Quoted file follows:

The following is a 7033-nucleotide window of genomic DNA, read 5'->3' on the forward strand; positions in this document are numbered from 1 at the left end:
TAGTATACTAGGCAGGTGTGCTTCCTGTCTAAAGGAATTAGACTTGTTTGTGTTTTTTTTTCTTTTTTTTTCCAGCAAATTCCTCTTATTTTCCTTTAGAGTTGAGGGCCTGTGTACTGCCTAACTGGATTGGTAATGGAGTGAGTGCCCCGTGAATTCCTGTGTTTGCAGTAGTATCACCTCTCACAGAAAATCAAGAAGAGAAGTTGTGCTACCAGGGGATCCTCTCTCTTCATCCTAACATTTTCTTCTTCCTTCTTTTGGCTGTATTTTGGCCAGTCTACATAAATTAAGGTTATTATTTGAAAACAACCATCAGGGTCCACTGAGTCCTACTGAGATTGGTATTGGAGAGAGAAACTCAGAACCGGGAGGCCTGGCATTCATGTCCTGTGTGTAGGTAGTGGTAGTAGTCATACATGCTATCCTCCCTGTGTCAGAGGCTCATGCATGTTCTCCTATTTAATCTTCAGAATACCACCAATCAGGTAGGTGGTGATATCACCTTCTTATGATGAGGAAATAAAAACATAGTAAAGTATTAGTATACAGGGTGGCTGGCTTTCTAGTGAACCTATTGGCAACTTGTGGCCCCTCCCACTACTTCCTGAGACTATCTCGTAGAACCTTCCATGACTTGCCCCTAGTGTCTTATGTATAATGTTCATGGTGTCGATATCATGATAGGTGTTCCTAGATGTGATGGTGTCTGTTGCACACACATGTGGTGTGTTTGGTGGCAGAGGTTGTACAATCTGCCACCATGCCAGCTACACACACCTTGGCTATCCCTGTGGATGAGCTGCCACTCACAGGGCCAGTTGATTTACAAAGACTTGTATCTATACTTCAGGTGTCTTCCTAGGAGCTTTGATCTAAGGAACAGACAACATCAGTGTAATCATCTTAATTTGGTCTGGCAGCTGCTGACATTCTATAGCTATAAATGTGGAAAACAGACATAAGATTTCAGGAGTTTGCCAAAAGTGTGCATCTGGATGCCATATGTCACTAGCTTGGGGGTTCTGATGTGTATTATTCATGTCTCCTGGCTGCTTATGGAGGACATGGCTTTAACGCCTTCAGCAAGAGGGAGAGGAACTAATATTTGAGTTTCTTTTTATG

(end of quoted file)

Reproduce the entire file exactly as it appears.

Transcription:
The following is a 7033-nucleotide window of genomic DNA, read 5'->3' on the forward strand; positions in this document are numbered from 1 at the left end:
TAGTATACTAGGCAGGTGTGCTTCCTGTCTAAAGGAATTAGACTTGTTTGTGTTTTTTTTTCTTTTTTTTTCCAGCAAATTCCTCTTATTTTCCTTTAGAGTTGAGGGCCTGTGTACTGCCTAACTGGATTGGTAATGGAGTGAGTGCCCCGTGAATTCCTGTGTTTGCAGTAGTATCACCTCTCACAGAAAATCAAGAAGAGAAGTTGTGCTACCAGGGGATCCTCTCTCTTCATCCTAACATTTTCTTCTTCCTTCTTTTGGCTGTATTTTGGCCAGTCTACATAAATTAAGGTTATTATTTGAAAACAACCATCAGGGTCCACTGAGTCCTACTGAGATTGGTATTGGAGAGAGAAACTCAGAACCGGGAGGCCTGGCATTCATGTCCTGTGTGTAGGTAGTGGTAGTAGTCATACATGCTATCCTCCCTGTGTCAGAGGCTCATGCATGTTCTCCTATTTAATCTTCAGAATACCACCAATCAGGTAGGTGGTGATATCACCTTCTTATGATGAGGAAATAAAAACATAGTAAAGTATTAGTATACAGGGTGGCTGGCTTTCTAGTGAACCTATTGGCAACTTGTGGCCCCTCCCACTACTTCCTGAGACTATCTCGTAGAACCTTCCATGACTTGCCCCTAGTGTCTTATGTATAATGTTCATGGTGTCGATATCATGATAGGTGTTCCTAGATGTGATGGTGTCTGTTGCACACACATGTGGTGTGTTTGGTGGCAGAGGTTGTACAATCTGCCACCATGCCAGCTACACACACCTTGGCTATCCCTGTGGATGAGCTGCCACTCACAGGGCCAGTTGATTTACAAAGACTTGTATCTATACTTCAGGTGTCTTCCTAGGAGCTTTGATCTAAGGAACAGACAACATCAGTGTAATCATCTTAATTTGGTCTGGCAGCTGCTGACATTCTATAGCTATAAATGTGGAAAACAGACATAAGATTTCAGGAGTTTGCCAAAAGTGTGCATCTGGATGCCATATGTCACTAGCTTGGGGGTTCTGATGTGTATTATTCATGTCTCCTGGCTGCTTATGGAGGACATGGCTTTAACGCCTTCAGCAAGAGGGAGAGGAACTAATATTTGAGTTTCTTTTTATG